Cryptocurrency News

Bloomberg Report: Ethereum Losing Developers to Other Networks

March 28, 2019
Giancarlo Roma

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Bloomberg Report: Ethereum Losing Developers to Other Networks

Ethereum is losing developers to other blockchains according to various experts who spoke to Bloomberg in an article published earlier today.

Launched in 2015, the Ethereum network enables developers to hold initial coin offerings (ICOs), build decentralized apps (dApps), and create smart contracts. Its native coin, Ether, (ETH) is the second largest coin by market cap, and its most ardent supporters believe it will eventually unseat Bitcoin for the top spot.

However, per industry sources, the network’s market share is dwindling. Kyle Samani, co-founder of hedge fund Multicoin Capital Management in Austin, Texas, believes the reason has something to do with increased competition:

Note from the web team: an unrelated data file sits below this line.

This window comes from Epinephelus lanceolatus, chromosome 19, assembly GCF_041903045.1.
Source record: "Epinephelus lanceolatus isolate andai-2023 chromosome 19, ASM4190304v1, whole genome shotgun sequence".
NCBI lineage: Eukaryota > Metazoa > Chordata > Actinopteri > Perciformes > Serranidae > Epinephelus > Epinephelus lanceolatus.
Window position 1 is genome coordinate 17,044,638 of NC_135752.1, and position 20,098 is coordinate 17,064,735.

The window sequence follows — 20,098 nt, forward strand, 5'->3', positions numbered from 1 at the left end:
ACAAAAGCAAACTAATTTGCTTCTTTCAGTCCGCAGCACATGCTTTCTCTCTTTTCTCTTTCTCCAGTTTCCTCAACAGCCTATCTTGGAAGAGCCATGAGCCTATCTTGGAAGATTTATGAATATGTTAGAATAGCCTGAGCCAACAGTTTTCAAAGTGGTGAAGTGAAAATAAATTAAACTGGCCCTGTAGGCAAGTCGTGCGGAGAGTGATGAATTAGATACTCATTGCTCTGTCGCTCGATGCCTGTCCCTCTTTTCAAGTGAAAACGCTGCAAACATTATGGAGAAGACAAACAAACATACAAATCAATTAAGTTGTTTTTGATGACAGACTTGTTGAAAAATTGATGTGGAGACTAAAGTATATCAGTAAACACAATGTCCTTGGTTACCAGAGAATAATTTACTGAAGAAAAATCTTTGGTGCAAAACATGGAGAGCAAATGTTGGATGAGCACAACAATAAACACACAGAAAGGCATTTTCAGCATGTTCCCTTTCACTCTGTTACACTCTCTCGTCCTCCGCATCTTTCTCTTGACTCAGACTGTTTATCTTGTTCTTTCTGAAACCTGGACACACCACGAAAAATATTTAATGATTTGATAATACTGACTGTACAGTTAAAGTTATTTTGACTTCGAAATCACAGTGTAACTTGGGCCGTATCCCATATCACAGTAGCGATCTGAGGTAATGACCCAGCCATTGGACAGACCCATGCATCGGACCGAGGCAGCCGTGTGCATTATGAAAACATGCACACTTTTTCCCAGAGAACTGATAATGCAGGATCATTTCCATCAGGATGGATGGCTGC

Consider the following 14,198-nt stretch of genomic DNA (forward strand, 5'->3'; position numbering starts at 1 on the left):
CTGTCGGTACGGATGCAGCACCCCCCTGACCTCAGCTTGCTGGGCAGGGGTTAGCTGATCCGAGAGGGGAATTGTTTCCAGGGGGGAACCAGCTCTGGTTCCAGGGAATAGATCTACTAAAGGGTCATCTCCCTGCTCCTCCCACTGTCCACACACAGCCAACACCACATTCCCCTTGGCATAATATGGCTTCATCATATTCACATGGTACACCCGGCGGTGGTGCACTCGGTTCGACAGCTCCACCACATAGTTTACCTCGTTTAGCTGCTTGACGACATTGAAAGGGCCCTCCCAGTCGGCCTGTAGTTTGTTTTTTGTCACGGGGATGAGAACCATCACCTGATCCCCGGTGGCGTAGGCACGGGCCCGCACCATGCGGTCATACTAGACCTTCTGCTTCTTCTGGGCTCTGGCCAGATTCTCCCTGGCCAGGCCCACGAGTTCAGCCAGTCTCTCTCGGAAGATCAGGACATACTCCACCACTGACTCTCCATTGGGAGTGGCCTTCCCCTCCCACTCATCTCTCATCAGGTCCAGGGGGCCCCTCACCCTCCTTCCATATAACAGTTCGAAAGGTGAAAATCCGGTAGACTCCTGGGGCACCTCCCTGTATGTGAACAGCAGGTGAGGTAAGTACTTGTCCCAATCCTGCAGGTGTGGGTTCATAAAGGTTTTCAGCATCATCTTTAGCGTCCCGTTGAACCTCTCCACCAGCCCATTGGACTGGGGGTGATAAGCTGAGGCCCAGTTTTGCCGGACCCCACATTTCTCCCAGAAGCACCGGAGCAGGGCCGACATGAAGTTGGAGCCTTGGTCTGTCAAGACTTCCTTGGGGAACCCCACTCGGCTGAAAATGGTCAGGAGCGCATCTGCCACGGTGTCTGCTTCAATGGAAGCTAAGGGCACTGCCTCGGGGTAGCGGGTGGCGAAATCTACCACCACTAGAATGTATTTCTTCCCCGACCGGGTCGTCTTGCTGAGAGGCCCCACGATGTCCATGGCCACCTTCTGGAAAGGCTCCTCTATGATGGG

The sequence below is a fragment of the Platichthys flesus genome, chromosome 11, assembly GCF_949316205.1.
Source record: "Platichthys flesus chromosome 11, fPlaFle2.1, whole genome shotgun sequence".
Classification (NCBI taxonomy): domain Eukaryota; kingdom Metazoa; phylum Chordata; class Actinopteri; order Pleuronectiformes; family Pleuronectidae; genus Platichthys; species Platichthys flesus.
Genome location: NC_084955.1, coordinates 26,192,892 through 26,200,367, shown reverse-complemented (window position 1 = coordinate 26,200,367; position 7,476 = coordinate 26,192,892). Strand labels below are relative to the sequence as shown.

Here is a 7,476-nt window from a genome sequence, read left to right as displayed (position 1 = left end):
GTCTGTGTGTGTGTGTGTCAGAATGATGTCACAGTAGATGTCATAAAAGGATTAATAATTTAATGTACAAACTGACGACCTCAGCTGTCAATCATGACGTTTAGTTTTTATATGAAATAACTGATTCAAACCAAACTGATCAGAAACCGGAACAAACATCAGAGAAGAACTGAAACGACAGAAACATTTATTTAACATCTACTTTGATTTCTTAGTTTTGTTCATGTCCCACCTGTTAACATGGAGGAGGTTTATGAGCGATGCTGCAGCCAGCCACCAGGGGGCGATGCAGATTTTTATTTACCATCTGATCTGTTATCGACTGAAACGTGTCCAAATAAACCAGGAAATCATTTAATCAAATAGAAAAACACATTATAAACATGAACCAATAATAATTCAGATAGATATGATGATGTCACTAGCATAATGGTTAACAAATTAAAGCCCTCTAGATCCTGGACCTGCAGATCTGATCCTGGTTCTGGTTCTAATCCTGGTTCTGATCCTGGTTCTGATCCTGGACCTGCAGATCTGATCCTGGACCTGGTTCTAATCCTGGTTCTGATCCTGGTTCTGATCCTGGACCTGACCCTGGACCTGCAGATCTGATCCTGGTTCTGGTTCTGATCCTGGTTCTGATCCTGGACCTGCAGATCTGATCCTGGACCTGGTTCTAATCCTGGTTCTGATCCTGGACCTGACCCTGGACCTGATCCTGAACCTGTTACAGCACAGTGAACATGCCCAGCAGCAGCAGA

“The simple reality is that until the last six-to-nine months, there were no other options besides Ethereum. Now there are.”

Per the Bloomberg report, many developers are now switching over to platforms like Stellar and EOS, which some believe to be an “Ethereum killer.” In January, the Ethereum network accounted for just 28% of dApp users, while EOS claimed 48% and Tron accounted for 24%.

Travis Kling, founder of the Los Angeles-based crypto hedge fund Ikigai believes that holding Ether is simply a bet on the Ethereum network’s prospects:

“Owning Ethereum today is a call option on what you think the network is going to be in the future. To the extent that Ethereum competitor projects get traction with developers, with users, with dapps built on top of the platform, that will be viewed by the market as being detrimental to the overall value of Ethereum, and that can have a negative price impact on Ether.”

Ethereum may also be falling behind in another important category. The network’s block speed is about thirteen seconds, a figure that is falling behind other networks, which claim to be able to process transactions in less than a second.

However, as the Bloomberg report notes, most initial coin offerings are still conducted on Ethereum, and the network still has a strong core of developers.